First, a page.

EU foreign policy is characterized by a few big countries that see the EU as just another multilateral forum, in which they pursue their national foreign policy goals; a number of small states that enjoy the opportunity to sound off on international developments but shy away from the costs and risks of serious engagement; and a few others that would like to do more but are unhappily stuck in between. All this takes place in a dysfunctional institutional framework beset by turf wars and against a background of a series of deep crises, which have caused a parallel decline of the EU’s foreign policy ambition and its international clout.
You will find none of this in EU foreign policy chief Federica Mogherini’s European global strategy. The point of this document is not what EU foreign policy is, but what it should be. By identifying common interests, principles, and priorities, the strategy aims at instilling in member states a “unity of purpose” that will translate into “unity in action.” As such, this is unobjectionable. Any strategy is by definition aspirational. There is, however, a fine line between the aspirational and wishful thinking. Britain’s exit from the EU just possibly tips the strategy from one to the other.
Mogherini’s decision to launch the paper in the immediate aftermath of the British referendum on June 23 can be interpreted as a severe case of denial. But maybe she is just very realistic and has understood that the way things are going with the EU, a more propitious moment was not coming around soon.
Notwithstanding the difficult context, the paper is substantive and interesting. The point of departure is much gloomier than former EU foreign policy chief Javier Solana’s European Security Strategy of 2003, which started with the words “Europe has never been so prosperous, so secure nor so free.” Mogherini’s world is more “connected, contested and complex.” The EU is no longer running it in partnership with the United States but is facing a variety of severe internal and external challenges.
The real strength of the new strategy lies in its comprehensive scope. It recognizes that the EU must become more joined up across internal and external policies. The need to overcome institutional stovepipes and bring all the EU’s instruments together in a coordinated way is systematically worked into the entire text. Particularly welcome—because long overdue—is the intention to make the EU’s development policy “more flexible and aligned with our strategic priorities.”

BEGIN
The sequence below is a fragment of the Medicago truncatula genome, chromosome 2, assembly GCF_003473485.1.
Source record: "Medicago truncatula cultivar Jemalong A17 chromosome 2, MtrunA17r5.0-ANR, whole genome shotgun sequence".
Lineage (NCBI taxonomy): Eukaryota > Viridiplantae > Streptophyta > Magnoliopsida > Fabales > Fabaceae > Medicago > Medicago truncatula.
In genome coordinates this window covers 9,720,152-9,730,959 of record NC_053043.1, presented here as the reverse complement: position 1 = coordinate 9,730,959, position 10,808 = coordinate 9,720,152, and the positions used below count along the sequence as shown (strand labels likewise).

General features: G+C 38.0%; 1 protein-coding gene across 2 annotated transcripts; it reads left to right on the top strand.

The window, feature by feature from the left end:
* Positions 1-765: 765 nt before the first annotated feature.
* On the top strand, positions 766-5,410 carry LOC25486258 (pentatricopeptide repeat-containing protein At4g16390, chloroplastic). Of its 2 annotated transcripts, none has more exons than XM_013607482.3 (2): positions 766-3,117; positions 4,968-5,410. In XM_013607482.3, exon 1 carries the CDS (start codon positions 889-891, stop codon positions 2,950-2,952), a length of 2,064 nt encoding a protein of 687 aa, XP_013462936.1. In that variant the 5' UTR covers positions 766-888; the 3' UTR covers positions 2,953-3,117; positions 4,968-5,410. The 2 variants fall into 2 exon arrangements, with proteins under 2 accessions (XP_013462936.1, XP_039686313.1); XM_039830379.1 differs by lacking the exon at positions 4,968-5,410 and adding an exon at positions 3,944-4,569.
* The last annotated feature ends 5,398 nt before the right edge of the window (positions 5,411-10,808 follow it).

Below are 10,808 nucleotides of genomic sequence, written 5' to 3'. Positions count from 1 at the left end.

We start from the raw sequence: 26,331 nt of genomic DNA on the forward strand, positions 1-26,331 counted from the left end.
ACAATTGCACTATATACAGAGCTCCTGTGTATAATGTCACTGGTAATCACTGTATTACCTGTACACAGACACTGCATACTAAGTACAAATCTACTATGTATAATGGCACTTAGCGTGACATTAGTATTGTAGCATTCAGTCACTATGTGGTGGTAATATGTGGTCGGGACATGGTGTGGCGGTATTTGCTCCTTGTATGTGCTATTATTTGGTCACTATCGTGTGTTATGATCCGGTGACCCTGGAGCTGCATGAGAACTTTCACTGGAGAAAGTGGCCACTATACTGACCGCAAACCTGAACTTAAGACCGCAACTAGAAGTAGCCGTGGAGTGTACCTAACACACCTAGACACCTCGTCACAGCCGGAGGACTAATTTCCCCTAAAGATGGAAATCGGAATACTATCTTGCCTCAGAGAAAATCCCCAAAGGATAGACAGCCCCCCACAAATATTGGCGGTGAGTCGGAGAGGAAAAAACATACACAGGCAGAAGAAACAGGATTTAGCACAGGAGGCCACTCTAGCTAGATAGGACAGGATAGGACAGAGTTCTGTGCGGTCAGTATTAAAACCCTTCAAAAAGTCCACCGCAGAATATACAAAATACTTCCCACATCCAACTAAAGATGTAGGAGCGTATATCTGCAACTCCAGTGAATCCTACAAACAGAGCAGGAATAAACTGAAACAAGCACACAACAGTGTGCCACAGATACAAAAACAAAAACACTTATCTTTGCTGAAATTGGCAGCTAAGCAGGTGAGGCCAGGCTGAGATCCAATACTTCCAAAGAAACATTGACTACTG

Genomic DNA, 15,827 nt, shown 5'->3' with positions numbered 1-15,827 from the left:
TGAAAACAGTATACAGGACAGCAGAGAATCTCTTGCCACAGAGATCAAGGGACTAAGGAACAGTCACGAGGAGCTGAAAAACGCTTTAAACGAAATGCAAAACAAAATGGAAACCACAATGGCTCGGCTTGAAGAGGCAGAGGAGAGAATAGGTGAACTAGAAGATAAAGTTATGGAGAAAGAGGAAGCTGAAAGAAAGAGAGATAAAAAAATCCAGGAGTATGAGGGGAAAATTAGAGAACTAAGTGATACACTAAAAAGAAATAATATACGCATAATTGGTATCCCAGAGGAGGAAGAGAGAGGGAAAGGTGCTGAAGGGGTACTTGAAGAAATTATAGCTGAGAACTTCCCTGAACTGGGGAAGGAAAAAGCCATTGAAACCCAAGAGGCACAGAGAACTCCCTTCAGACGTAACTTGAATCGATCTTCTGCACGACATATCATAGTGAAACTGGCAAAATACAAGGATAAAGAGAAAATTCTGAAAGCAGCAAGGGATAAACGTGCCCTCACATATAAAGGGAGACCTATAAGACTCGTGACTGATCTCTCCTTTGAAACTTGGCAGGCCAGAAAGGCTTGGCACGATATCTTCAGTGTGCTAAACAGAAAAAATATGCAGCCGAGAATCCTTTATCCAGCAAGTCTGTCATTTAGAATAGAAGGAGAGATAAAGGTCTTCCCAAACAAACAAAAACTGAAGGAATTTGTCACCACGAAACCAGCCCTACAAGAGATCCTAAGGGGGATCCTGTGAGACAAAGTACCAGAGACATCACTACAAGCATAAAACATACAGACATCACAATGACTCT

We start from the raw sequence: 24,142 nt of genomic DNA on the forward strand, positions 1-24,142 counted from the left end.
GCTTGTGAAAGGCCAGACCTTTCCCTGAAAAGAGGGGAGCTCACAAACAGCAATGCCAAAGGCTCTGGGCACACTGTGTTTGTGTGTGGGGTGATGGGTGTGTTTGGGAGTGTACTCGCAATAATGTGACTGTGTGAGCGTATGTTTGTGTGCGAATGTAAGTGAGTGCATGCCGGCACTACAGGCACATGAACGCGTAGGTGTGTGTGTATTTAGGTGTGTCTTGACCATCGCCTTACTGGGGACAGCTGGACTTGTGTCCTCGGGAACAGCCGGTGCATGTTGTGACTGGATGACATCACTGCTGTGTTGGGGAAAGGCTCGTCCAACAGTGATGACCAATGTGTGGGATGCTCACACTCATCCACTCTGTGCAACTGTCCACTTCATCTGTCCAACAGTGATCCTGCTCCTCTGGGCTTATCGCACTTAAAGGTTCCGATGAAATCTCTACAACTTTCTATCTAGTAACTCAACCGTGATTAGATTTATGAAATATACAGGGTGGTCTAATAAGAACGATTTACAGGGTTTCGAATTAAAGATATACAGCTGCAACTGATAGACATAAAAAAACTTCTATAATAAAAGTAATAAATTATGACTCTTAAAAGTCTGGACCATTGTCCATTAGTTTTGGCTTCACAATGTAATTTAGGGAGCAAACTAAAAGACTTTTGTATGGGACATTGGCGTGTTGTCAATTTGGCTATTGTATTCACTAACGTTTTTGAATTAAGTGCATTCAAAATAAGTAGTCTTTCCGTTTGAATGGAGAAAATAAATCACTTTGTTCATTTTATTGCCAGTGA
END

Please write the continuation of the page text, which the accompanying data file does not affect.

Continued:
There is a lot of emphasis on military capacity (which looks less plausible now that one of the EU’s two leading military powers has dropped out). But the strategy remains opaque on how these military means would be used. While Solana ambitiously announced “a strategic culture that fosters early, rapid, and when necessary, robust intervention,” Mogherini avoids the i-word altogether and speaks rather vaguely of providing security when peace agreements are reached and of supporting local ceasefires.
Mogherini denies any contradiction between interests and values, but in fact the tension between the two is very much present in the text. Advocating “principled pragmatism,” Mogherini aims for a more realist approach without abandoning the EU’s transformational agenda. The new catchword “resilience,” used again and again in the text, seems to indicate a priority for stability. But different from the traditional meaning, “resilience” is defined as the “capacity to reform,” allowing values to reenter through the backdoor.
As the text was meant to find the approval of all the member states, a lot of it is carefully crafted along established EU positions. The most useful parts are therefore the chapters on subjects that do not normally feature in European Council conclusions, such as conflict management and global governance, as well as the concluding chapter on the way ahead.
EU leaders welcomed the presentation of the strategy and invited the high representative, the European Commission, and the Council of Ministers to take the work forward. This was both weaker than what happened to the Solana paper in 2003, which had been adopted by the member states, and stronger as it calls for follow-up action. And this is a crucial point. If the strategy is another one-off event, it will be not much more than a new toy for the think tank community. But if it becomes the starting point of systematic efforts of strategic analysis, then it could help infuse EU foreign policy with a greater sense of purpose.
This would involve adjusting the existing geographic and thematic strategies and writing additional strategic papers, periodic assessments of the state of implementation of the global strategy, and, eventually, a new process of strategic reflection. Mogherini also rightly highlights the importance of strengthening the knowledge base of EU foreign policy. The European External Action Service and the commission already have considerable expertise in the EU’s overseas delegations and in their headquarters. If this expertise were deepened further and employed more proactively and politically, it would provide decisionmakers with solid collective analysis. This should help overcome the fragmentation that constrains EU foreign policy today.
The context for implementing the new strategy couldn’t be more difficult. It is entirely possible that the centrifugal forces that are currently tearing at the EU are just too strong to allow for any meaningful strengthening of the EU’s foreign policy. However, this is certainly no excuse not to try. And by submitting this document, Federica Mogherini has provided a valuable impetus to such an attempt.